The first wave of the Internet began some 10 years ago, as we dialed in over telephone lines to Internet service providers such as America Online to reach Internet portals such as
. There were a few search engines in the early days, but now
clearly has redefined that segment of the Internet.
Today, high-speed Internet access has overtaken dial-up, and the differences between the three Internet functions have become blurred. But there's a bigger change in store that's even more important to long-term investors: Advertising dollars will become a major revenue source in the quarters and years ahead. Corporate sponsors will shift from regular TV and print ads to interactive advertising on the Internet.
I believe there will be plenty of advertising dollars to share among Microsoft, Yahoo!, Time Warner and Google, so all will be able to grow and thrive as the next wave of the Internet crests. But my model points to Microsoft,
, and Yahoo! being better buys right here than Google, which looks overvalued. Let's review my model's profiles of each company to see exactly why this is so.
First, Google. It is expanding beyond search with services such as Google Earth, but some of the information that it's choosing to make easily accessible may prove problematic with regard to privacy and national security. That said, it's reported that Google is approaching Madison Avenue to define new online advertising strategies.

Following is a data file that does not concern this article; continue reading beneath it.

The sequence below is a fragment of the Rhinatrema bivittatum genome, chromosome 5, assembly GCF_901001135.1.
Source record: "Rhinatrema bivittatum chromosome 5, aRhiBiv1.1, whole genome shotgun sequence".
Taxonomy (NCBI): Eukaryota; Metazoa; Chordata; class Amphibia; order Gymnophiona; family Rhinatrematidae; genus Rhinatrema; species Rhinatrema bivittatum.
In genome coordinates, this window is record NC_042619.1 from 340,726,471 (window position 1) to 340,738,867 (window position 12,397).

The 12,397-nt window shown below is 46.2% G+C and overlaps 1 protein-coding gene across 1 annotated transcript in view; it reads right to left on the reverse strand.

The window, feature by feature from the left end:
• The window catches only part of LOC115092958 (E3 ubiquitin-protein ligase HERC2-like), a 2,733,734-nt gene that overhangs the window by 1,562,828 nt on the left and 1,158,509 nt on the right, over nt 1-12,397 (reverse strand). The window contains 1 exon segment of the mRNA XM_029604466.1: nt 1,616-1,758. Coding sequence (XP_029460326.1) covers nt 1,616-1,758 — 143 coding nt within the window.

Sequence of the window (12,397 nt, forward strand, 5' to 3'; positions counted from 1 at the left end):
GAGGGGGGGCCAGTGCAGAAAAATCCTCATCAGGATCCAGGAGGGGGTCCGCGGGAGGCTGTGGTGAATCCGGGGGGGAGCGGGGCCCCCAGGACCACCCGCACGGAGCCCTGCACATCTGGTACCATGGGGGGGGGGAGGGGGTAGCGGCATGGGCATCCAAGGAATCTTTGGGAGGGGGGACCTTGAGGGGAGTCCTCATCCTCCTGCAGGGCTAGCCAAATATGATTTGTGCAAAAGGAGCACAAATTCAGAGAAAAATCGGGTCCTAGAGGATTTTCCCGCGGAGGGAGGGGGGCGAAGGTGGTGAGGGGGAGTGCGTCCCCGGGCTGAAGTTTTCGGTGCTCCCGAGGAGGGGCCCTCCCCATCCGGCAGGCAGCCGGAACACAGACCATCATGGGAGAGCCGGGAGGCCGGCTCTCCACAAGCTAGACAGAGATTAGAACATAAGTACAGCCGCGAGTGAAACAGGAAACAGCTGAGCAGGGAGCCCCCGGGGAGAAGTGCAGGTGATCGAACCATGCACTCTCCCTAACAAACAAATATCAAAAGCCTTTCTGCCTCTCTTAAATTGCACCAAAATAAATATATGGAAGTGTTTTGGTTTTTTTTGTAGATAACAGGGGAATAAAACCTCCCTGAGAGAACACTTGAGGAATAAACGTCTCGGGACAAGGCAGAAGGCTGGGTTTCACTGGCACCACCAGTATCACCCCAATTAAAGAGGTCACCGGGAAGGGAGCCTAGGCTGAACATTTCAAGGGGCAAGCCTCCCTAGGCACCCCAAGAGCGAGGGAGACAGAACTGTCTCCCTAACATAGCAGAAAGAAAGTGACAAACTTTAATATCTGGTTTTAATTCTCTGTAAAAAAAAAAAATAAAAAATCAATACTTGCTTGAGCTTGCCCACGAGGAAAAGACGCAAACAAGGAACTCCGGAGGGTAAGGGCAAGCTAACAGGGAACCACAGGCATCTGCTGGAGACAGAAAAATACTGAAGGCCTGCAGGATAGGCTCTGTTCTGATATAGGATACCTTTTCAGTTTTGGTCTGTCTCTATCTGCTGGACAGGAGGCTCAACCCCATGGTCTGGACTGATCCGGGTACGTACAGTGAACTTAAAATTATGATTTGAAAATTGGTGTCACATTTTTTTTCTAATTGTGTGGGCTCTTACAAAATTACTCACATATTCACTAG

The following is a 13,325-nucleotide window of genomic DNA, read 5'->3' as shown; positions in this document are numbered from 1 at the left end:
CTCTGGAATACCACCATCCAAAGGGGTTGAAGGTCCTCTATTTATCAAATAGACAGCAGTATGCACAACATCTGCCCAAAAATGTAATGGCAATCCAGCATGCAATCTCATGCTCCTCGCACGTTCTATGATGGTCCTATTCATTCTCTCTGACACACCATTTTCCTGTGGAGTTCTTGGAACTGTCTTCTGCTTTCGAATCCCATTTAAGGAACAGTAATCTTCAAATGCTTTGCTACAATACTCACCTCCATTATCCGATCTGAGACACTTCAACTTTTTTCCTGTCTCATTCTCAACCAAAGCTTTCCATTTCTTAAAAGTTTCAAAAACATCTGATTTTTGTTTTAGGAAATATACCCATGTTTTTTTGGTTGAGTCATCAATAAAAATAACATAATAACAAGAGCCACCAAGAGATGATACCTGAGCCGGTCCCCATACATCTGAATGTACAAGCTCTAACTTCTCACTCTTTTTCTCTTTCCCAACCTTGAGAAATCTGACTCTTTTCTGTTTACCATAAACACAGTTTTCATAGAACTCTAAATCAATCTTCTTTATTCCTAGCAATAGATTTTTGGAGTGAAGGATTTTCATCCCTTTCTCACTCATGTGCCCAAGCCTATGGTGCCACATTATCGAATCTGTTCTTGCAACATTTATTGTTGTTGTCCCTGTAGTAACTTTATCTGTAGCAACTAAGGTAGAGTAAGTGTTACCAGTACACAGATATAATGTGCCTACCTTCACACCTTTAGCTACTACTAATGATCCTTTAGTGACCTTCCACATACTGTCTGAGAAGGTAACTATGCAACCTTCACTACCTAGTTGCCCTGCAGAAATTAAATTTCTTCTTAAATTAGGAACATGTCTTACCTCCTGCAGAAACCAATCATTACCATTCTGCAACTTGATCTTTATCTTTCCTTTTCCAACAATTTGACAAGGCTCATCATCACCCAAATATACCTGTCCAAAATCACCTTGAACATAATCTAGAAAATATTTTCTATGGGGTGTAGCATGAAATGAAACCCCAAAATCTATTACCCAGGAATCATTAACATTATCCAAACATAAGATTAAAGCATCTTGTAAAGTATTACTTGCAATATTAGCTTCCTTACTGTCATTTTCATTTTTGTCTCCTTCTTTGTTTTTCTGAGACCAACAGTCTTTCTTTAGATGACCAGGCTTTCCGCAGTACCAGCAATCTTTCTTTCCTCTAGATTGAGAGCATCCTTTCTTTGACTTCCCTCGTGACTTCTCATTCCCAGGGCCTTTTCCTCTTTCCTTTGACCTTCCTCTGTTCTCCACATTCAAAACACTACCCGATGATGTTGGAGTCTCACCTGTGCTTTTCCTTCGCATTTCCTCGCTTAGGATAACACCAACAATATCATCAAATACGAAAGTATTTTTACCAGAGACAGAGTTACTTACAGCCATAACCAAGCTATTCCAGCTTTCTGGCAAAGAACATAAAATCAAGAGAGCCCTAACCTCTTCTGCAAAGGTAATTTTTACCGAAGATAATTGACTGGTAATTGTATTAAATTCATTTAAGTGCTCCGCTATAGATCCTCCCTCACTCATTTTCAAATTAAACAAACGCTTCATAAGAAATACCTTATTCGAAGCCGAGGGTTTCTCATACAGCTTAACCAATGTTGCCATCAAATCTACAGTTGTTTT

But Google's profile indicates that this stock is for traders right now, not for long-term investors. When I last profiled Google on
Aug. 30, it was trading right below its fair value at $292.39. This was quite a bit higher than where its fair value was when I first profiled it on
July 5, down at $266.70. Google's fair value increased as Wall Street analysts raised their 12-month forward EPS guidance, which is one of the most important inputs to my model.
Since July 5, Google has traded as low as $273.35, on Aug. 22, where it was about 12.5% undervalued, up to a new 52-week high at $319.22 last Thursday. Currently, Google is 8.9% overvalued, with its fair value at $289.49, down from $293.39. That's because the yield on the 30-year bond, another major input to my model, rose from 4.30% to more than 4.50% this morning.
The combination of being overvalued and ending last week with a positive weekly chart profile qualifies the company as a momentum stock, with the potential to make new highs over the near term. My model shows that Google has a monthly pivot at $316.75, which was a magnet last Friday in the minor consolidation off Thursday's high. But again, this is not a stock I'd consider holding for the long haul.
Microsoft is currently 16.9% undervalued, which makes its fair value $30.42. The stock's weekly chart profile is negative; a close this week above its five-week modified moving average at $26.20 would shift the profile to neutral. Shares are trading between my monthly value level at $24.82 and my monthly pivot at $25.50.
Long-term investors should consider adding to positions or starting a new position with shares within this range. Microsoft's exposure to the increase in Net advertising dollars through its MSN portal and possible partnership with Time Warner's AOL look like solid long-term trends that give shares of Mr. Softee additional appeal here.